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  1. 1. FROM PHYSICS TO DATA SCIENCE Martina Pugliese 17 December 2015 Scotland Data Science & Technology
  3. 3. WHO AM I? Why am I here? What do I want?
  4. 4. THE BORING BACKGROUND ➤ I did a Bachelor’s degree in Physics I thought I wanted to do particle physics ➤ Then I did a Master’s degree in Physics (Statistical Mechanics) I’ve studied the evolution of Influenza virus 0 2 4 6 8 10 12 14 16 18 20 10−3 10−2 10−1 1 10 0 1 2 3 4 5 6 7 S E 0 2 4 6 8 10 12 14 16 18 20 10−3 10−2 10−1 1 10 0 1 2 3 4 5 6 7 S E βM pM0.55 S 0 1 2 3 4 5 6 7 βM pM0.55 S 0 1 2 3 4 5 6 7 Numerical model (using a genetic algorithm) simulating how the pathogen creates new variants
  5. 5. THE BORING BACKGROUND ➤ Then I did a PhD in Physics I’ve explored how Natural Language evolves in time 0 0.2 0.4 0.6 0.8 1 10−5 10−4 10−3 10−2 10−1 I fsum burn 0 0.2 0.4 0.6 0.8 1 10−5 10−4 10−3 10−2 10−1 I fsum dwell 0 0.2 0.4 0.6 0.8 1 10−5 10−4 10−3 10−2 10−1 I fsum hide 0 0.2 0.4 0.6 0.8 1 10−5 10−4 10−3 10−2 10−1 I fsum sing verbs changing inflection in time hide became irregular sing stayed irregular burn stayed regular dwell oscillates Data Mining & Simulations
  6. 6. THE BORING BACKGROUND ➤ I wanted a job in the industry, as a Data Scientist, so … I’ve done a bootcamp in London, S2DS, working on a commercial DS problem [1] Physics gave me: the ability to model reality (mathematically) a brain trained to deal with data ideas about lots of more things to study the scientific method to carry out experiments
  7. 7. DATA SCIENCE Trend or Hype? what do you mean by “science”?
  8. 8. “The key word in “Data Science” is not Data, it is Science. -Jeff Leek
  9. 9. DATA SCIENCE: A BABY COME OF AGE? NGram Viewer data There’s lots of talk these days on several buzzwords containing “data” But the science of extracting information out of raw data is much older than some think
  10. 10. A WEE BIT OF HISTORY ➤ The ‘60s: Data Analysis bashfully starts branching out of Statistics as an empirical science [1] ➤ The ‘70s: Establishing the idea of converting data into knowledge ➤ The ‘80s: G. Piatetsky-Shapiro founds the KDD (Knowledge Discovery in Databases) conferences ➤ The ‘90s: companies have lots of data on customers! The term Data Science is first used in a conference name [2] ➤ the 2000s: Academic endeavours to define the field [3] Statistical models (the “irrelevant theory”) vs. Algorithms ➤ the 2010s: the BOOM! The “sexiest job of the 21st century” [4] Big Data is the new innovation [5] Growth in “analytics” and Data Science educational programs [6] Data Science in Business should be called “Decision Science” [7]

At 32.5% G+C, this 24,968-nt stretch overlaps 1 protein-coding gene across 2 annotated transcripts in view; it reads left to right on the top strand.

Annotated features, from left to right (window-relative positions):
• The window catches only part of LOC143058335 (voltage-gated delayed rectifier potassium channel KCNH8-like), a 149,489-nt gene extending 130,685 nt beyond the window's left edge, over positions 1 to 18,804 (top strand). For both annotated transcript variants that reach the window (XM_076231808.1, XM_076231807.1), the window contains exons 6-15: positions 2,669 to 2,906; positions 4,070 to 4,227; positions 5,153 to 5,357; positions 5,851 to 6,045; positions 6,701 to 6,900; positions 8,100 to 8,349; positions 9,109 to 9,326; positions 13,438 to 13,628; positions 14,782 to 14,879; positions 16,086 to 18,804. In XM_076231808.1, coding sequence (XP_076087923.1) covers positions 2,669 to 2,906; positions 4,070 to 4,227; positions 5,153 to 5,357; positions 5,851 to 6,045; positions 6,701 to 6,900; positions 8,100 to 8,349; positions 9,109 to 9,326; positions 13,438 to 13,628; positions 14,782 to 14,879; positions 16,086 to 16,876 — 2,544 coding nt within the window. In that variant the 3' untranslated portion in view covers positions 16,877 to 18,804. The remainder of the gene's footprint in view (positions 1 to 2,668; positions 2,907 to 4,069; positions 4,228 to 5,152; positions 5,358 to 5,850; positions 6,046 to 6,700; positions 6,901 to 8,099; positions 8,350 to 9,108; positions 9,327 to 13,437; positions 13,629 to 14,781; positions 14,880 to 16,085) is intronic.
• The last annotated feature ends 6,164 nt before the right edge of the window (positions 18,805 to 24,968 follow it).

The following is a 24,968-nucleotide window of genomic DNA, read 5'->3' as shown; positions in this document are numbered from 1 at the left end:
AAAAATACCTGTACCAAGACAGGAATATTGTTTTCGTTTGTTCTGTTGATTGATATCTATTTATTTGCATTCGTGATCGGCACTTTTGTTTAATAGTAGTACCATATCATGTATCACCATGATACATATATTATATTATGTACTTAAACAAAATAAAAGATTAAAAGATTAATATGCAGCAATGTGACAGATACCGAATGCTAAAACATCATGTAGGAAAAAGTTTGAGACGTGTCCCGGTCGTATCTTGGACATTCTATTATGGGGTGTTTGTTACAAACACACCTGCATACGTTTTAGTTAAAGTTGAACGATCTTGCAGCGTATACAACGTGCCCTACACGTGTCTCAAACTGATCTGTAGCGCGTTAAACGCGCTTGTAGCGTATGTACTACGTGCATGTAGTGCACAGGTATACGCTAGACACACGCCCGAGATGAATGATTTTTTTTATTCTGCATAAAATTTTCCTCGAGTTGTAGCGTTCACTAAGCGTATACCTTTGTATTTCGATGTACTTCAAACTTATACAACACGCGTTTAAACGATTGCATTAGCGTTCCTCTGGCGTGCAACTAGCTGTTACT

11. 11. But today, this is what’s happening: [Intel, What happens in an Internet Minute? 2012]
  12. 12. So there came the need to have (many more) specialised people, in the industry, to understand this dirty, variegated, large data and leverage it to provide solutions The data we agree to give to services we use (social networks, apps …) is used to sell us tailored experiences There is a saying in Italian which goes (translated) as: “I know you as my pockets” It should now become something like “I know you as your phone” Where to get all these people from? DS academic programs Research on the rise ???
  13. 13. PhD? No thanks…or maybe Yes
  14. 14. The ugly fact: research has no room for all PhD graduates Growth of PhD graduates in S&E fields in time vs. growth of research positions [8] The academic bottleneck is in the after the PhD PhDs do not have real “transferable” skills (The Economist, [8])
  15. 15. Is this a reason alone to transfer a PhD to the industry? NO A PhD is an academic qualification It is meant to train people for research And for the new challenges ahead, we need lots of scientists to study new solutions climate change ageing of population sustainable energy sources the human brain data science algorithms … Does it mean access to PhD programs should change? MAYBE